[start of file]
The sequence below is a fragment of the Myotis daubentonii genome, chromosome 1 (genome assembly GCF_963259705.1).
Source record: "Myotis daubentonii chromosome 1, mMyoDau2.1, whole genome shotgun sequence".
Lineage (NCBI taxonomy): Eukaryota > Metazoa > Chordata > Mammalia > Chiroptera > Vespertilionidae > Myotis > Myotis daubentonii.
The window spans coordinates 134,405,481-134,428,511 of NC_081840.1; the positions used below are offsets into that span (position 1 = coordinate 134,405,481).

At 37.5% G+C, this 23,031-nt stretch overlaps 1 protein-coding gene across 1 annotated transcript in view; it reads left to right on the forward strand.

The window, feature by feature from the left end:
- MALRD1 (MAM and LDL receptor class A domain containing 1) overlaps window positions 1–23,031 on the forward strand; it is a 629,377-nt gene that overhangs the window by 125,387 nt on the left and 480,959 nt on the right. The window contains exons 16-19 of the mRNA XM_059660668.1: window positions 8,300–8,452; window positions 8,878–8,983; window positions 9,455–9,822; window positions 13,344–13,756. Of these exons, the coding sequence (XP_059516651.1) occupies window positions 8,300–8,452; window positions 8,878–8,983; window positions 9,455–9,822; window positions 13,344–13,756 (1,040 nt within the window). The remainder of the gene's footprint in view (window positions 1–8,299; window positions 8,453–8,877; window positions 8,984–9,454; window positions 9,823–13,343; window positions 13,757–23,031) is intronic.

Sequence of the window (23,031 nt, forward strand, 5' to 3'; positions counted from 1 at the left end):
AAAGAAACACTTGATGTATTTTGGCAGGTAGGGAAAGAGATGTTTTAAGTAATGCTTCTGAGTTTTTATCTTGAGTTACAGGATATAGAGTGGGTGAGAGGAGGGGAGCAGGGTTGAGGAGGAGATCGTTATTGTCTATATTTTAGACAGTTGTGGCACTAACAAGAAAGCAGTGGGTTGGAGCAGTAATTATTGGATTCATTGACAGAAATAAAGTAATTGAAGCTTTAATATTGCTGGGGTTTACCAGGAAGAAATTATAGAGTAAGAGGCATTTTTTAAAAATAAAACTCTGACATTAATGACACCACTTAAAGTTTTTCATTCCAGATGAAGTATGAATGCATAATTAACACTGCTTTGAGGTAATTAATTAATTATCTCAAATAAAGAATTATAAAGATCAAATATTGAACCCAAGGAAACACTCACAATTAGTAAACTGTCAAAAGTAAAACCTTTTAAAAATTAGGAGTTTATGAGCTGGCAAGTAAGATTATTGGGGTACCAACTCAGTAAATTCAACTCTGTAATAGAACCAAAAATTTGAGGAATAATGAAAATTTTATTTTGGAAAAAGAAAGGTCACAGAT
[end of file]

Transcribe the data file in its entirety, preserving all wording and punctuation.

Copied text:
The sequence below is a fragment of the Myotis daubentonii genome, chromosome 1 (genome assembly GCF_963259705.1).
Source record: "Myotis daubentonii chromosome 1, mMyoDau2.1, whole genome shotgun sequence".
Lineage (NCBI taxonomy): Eukaryota > Metazoa > Chordata > Mammalia > Chiroptera > Vespertilionidae > Myotis > Myotis daubentonii.
The window spans coordinates 134,405,481-134,428,511 of NC_081840.1; the positions used below are offsets into that span (position 1 = coordinate 134,405,481).

At 37.5% G+C, this 23,031-nt stretch overlaps 1 protein-coding gene across 1 annotated transcript in view; it reads left to right on the forward strand.

The window, feature by feature from the left end:
- MALRD1 (MAM and LDL receptor class A domain containing 1) overlaps window positions 1–23,031 on the forward strand; it is a 629,377-nt gene that overhangs the window by 125,387 nt on the left and 480,959 nt on the right. The window contains exons 16-19 of the mRNA XM_059660668.1: window positions 8,300–8,452; window positions 8,878–8,983; window positions 9,455–9,822; window positions 13,344–13,756. Of these exons, the coding sequence (XP_059516651.1) occupies window positions 8,300–8,452; window positions 8,878–8,983; window positions 9,455–9,822; window positions 13,344–13,756 (1,040 nt within the window). The remainder of the gene's footprint in view (window positions 1–8,299; window positions 8,453–8,877; window positions 8,984–9,454; window positions 9,823–13,343; window positions 13,757–23,031) is intronic.

Sequence of the window (23,031 nt, forward strand, 5' to 3'; positions counted from 1 at the left end):
AAAGAAACACTTGATGTATTTTGGCAGGTAGGGAAAGAGATGTTTTAAGTAATGCTTCTGAGTTTTTATCTTGAGTTACAGGATATAGAGTGGGTGAGAGGAGGGGAGCAGGGTTGAGGAGGAGATCGTTATTGTCTATATTTTAGACAGTTGTGGCACTAACAAGAAAGCAGTGGGTTGGAGCAGTAATTATTGGATTCATTGACAGAAATAAAGTAATTGAAGCTTTAATATTGCTGGGGTTTACCAGGAAGAAATTATAGAGTAAGAGGCATTTTTTAAAAATAAAACTCTGACATTAATGACACCACTTAAAGTTTTTCATTCCAGATGAAGTATGAATGCATAATTAACACTGCTTTGAGGTAATTAATTAATTATCTCAAATAAAGAATTATAAAGATCAAATATTGAACCCAAGGAAACACTCACAATTAGTAAACTGTCAAAAGTAAAACCTTTTAAAAATTAGGAGTTTATGAGCTGGCAAGTAAGATTATTGGGGTACCAACTCAGTAAATTCAACTCTGTAATAGAACCAAAAATTTGAGGAATAATGAAAATTTTATTTTGGAAAAAGAAAGGTCACAGAT